The Kasari River stream is wide and receives its source waters from a fairly large triangular area lying between watersheds of the Vishalgad range in the north and the Waghajai in the south. Just above Bhogaon village, the river receives another important southern tributary called Mangari River. Below Bhogaon village it develops into a wide alluvial plain in which the river has developed meanders.
The Kumbhi River rises near Bavda and flows north-eastwards for about fifteen miles up to Kirwai. From there it flows eastwards with a winding course and receives an important tributary Dhamani, near Chaugalewadi. It then develops wide basin underlain by alluvium. North-east of Sangrul it has a sharp bend eastwards after which it meets the united Tulsi and Bhogavati river near Bahireshwar about eight miles south-west of Kolhapur.
The Tulsi River rises about five miles east of the Kumbhi and after a north-easterly course of about fifteen miles falls into the Bhogavati at Beed, about eight miles south-west of Kolhapur.
The Bhogwati River is the chief of the four streams and takes its rise in the Sahyadris, a few miles from the Phonda Pass and after a northerly course of about 25 miles is joined by the Tulsi near the historical village of Beed.
The source waters of the Bhogwati river have now been impounded to form the Radhanagari Tank for the purposes of both irrigation and hydro-electricity. Unlike the northern tributary streams of the Panchganga river the Bhogwati has a wide alluvial floor particularly below Phejivade. Below this village the river develops considerable meanders and a fairly entrenched course in its middle reaches. In the lower reaches the valley floor widens to a still larger extent.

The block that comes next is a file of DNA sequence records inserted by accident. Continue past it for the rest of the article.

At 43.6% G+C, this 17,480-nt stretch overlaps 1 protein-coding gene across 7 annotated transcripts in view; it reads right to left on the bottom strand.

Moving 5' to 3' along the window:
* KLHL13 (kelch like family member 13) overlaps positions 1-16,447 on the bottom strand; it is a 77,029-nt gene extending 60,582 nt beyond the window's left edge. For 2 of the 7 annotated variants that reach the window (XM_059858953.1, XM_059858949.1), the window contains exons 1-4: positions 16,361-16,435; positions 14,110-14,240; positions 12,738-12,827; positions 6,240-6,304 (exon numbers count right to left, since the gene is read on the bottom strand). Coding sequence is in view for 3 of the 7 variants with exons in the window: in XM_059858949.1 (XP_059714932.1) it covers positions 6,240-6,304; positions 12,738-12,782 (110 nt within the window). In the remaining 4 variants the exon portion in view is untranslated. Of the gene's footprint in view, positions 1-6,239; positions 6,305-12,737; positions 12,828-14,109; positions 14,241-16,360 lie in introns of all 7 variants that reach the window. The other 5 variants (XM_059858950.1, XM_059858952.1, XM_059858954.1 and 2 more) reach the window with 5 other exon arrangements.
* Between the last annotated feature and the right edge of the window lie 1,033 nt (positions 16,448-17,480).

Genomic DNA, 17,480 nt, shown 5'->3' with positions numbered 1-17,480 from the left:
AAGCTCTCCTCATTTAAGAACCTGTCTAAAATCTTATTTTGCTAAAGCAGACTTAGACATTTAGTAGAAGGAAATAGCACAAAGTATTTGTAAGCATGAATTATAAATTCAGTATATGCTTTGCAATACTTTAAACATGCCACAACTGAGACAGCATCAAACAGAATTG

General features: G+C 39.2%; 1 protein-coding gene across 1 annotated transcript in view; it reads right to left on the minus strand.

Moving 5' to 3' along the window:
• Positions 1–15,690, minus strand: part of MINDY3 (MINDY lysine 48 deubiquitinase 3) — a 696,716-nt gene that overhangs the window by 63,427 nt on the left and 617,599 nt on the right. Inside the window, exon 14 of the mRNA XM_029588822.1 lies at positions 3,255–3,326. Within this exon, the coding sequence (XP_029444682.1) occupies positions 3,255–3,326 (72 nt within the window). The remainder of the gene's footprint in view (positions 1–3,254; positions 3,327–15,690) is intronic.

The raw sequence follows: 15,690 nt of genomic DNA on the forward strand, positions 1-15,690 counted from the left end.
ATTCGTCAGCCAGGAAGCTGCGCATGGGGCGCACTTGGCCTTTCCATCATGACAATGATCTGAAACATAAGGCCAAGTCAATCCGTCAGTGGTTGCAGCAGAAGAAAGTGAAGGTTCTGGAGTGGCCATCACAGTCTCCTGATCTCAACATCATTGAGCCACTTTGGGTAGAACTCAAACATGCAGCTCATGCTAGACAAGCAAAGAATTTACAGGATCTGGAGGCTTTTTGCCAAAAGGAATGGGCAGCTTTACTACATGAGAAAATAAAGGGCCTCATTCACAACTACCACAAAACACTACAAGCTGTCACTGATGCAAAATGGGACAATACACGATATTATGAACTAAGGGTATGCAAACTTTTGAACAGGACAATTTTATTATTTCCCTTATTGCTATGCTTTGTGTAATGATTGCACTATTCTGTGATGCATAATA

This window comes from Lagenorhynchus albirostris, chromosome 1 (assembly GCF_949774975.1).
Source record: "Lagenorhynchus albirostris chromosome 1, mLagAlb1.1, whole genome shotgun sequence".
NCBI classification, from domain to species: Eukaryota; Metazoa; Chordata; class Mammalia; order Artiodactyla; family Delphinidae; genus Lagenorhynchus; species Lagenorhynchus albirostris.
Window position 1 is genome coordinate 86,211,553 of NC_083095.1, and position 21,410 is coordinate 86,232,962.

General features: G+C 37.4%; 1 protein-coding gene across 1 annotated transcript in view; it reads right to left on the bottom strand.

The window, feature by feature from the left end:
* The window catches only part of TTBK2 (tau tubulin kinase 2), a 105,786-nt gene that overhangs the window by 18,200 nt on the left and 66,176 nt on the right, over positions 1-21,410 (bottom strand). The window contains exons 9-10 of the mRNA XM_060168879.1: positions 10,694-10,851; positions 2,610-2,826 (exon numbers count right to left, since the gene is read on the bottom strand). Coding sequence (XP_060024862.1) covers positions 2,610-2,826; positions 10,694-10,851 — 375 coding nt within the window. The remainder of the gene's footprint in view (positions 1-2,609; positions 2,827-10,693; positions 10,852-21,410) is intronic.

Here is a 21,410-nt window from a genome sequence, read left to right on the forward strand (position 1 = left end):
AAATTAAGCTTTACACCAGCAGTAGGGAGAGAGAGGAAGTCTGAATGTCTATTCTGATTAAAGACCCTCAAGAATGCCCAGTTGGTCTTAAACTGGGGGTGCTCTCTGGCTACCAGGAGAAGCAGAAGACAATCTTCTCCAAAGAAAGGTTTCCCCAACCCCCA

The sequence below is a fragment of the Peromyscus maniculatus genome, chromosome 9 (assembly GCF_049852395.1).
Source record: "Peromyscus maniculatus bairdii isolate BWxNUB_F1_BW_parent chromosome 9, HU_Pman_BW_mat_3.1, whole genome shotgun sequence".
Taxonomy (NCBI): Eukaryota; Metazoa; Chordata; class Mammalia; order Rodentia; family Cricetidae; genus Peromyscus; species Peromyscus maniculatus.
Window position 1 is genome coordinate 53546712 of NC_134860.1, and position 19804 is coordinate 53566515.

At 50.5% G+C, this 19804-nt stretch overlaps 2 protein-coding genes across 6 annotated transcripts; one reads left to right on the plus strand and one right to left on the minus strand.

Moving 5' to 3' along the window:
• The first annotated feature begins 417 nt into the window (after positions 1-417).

About two miles north-west of Beed the Bhogavati receives the Kumbhi River and about eight miles further north they are joined from the left by the Kasari River about three miles west of Kolhapur.
After its junction with the Tulsi River and the Kumbhi River the valley floor is four to five miles wide. Here it is bordered by low residual hills and joined by several small tributary streams. About four miles north-west of the Kolhapur city, the Bhogavati effects with the Kasari its junction at Prayag Sangam, where the Panchganga River starts.
Two small streams, the Jayanti or Jiti and the Gomati, join this river near Kolhapur. They do not flow all the year round, but they are held sacred and are mentioned in the local holy books. The Jiti is crossed near Kolhapur by three costly and ornamental bridges.
Places and Temples
The Prayag Sangam confluence which is the meeting of the Bhogavati and Kasari marks the beginning of the Panchganga river has much local sanctity, being like Allahabad known as Prayag or Triveni, and being visited by large numbers of pilgrims during the cold months.
The discharge of the effluents and industrial waste by the nearby industries has led to pollution of the Panchganga river which has turned the water green, mainly near Ichalkaranji where there are many textile processing house which had discharged their effluents without treating those. Eichhornia crassipes has grown on the river nearby Ichalkaranji. Not much efforts were taken by the local government bodies to control the growth of it, in monsoon the water level rises and it is washed out and seen nowhere until November, in December it starts to grow again and by April the river is covered by it.